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Budget Magic: $93 (5 tix) Dimir Winds (Standard, Magic Online)


Fâla, Budget Magic lovers, it's that time once again! This week, we're heading back to Guilds of Ravnica Standard to play one of my favorite enchantments in the format: Favorable Winds! We played a Mono-Blue Favorable Winds deck over a year ago, when Ixalan first game out. But today's deck is a lot different, not only splashing into black but also taking advantage of some really powerful new cards from Guilds of Ravnica itself. The basic idea of the deck is to play a bunch of cheap, aggressive, disruptive fliers; make them into even bigger threats with the help of our namesake enchantment; and hopefully win by beating our opponent down in the air. Plus, thanks to Guilds of Ravnica, we have Thief of Sanity as a three-mana flier that can win the game all by itself if left unchecked! Can a budget build of blue-black Favorable Winds pick up some wins in Standard? Let's get to the videos and find out; then, we'll talk more about the deck!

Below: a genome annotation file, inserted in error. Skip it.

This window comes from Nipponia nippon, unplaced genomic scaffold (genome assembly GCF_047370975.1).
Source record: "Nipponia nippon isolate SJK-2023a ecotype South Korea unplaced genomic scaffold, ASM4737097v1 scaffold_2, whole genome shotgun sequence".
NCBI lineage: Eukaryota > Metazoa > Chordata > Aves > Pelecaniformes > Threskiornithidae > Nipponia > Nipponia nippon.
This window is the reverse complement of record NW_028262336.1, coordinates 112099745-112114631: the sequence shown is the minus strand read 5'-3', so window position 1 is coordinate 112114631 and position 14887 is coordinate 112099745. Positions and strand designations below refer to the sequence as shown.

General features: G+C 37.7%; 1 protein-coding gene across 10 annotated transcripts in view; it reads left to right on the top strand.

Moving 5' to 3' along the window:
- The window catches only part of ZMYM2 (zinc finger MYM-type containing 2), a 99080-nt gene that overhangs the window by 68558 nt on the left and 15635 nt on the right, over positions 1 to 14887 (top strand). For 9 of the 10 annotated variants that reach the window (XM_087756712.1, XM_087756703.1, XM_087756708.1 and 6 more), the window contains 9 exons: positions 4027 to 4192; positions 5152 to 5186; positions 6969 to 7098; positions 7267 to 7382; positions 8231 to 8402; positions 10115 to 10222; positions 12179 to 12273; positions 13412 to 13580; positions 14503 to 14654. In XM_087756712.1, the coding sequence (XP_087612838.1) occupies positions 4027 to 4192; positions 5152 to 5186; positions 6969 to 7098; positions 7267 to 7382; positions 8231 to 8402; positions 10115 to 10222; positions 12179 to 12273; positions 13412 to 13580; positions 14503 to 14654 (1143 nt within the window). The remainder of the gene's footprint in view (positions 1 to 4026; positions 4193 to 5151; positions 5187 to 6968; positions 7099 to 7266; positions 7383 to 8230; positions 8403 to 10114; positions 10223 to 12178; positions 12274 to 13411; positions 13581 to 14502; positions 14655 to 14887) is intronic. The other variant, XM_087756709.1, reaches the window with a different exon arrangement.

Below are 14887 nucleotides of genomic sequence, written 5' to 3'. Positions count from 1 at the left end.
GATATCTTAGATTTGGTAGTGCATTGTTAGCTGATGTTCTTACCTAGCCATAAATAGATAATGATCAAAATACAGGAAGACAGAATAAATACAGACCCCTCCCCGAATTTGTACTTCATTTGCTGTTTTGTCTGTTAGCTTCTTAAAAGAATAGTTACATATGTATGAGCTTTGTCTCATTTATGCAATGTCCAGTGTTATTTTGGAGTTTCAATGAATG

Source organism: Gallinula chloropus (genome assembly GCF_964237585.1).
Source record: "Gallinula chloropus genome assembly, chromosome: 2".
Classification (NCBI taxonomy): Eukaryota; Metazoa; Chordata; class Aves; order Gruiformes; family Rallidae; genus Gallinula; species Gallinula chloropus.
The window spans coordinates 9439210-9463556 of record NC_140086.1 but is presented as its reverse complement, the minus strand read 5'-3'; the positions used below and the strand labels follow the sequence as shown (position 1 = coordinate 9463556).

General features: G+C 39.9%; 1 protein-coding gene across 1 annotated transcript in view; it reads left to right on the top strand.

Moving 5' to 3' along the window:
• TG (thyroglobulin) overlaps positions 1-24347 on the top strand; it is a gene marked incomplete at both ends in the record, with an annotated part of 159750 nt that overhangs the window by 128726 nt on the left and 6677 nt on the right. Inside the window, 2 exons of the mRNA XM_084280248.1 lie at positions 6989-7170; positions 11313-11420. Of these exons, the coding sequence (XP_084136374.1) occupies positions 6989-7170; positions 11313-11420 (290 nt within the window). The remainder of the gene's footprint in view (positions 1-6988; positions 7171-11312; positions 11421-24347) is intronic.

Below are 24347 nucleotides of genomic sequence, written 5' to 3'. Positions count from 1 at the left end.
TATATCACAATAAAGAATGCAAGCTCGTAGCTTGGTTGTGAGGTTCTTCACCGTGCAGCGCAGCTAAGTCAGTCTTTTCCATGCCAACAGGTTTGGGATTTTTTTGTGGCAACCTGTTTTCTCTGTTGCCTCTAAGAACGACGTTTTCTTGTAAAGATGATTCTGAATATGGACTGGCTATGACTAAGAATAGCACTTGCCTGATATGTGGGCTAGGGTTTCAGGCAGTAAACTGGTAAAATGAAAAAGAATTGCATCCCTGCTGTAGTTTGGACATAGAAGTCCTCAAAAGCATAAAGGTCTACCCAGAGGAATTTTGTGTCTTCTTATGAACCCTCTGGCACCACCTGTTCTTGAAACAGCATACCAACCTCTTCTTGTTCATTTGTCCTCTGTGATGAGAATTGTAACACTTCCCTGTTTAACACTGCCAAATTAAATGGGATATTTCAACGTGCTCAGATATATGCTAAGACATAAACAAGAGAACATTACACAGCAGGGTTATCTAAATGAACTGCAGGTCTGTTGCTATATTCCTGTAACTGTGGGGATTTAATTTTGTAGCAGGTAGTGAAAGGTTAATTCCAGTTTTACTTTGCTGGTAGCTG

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Budget Magic: Dimir Winds (Standard)

The Deck

Dimir Winds is basically a tempo-y aggro deck. The plan is to stick a bunch of cheap flying creatures, buff them with Favorable Winds, and pick up some quick wins before our opponent manages to find a way to disrupt our board. Thankfully, a lot of our fliers come with additional upsides that can help protect our board and disrupt our opponent. Probably the easiest way to break down the deck is to work our way up the curve, more or less.

The Winds

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Favorable Winds is an extremely powerful anthem, coming down for just two mana and, assuming we're willing to play all fliers in our deck, giving our entire team +1/+1. In some ways, it's even more powerful than other similar anthem effects, since it naturally incentivizes us to play a bunch of evasive creatures, which means in a lot of matches, we're essentially buffing a board full of unblockable threats. Being just two mana is key, allowing us to get our anthem on the battlefield without a significant loss of tempo and pumping whatever flying creatures we happened to play on Turn 1 to start getting in damage as quickly as possible.

One-Drops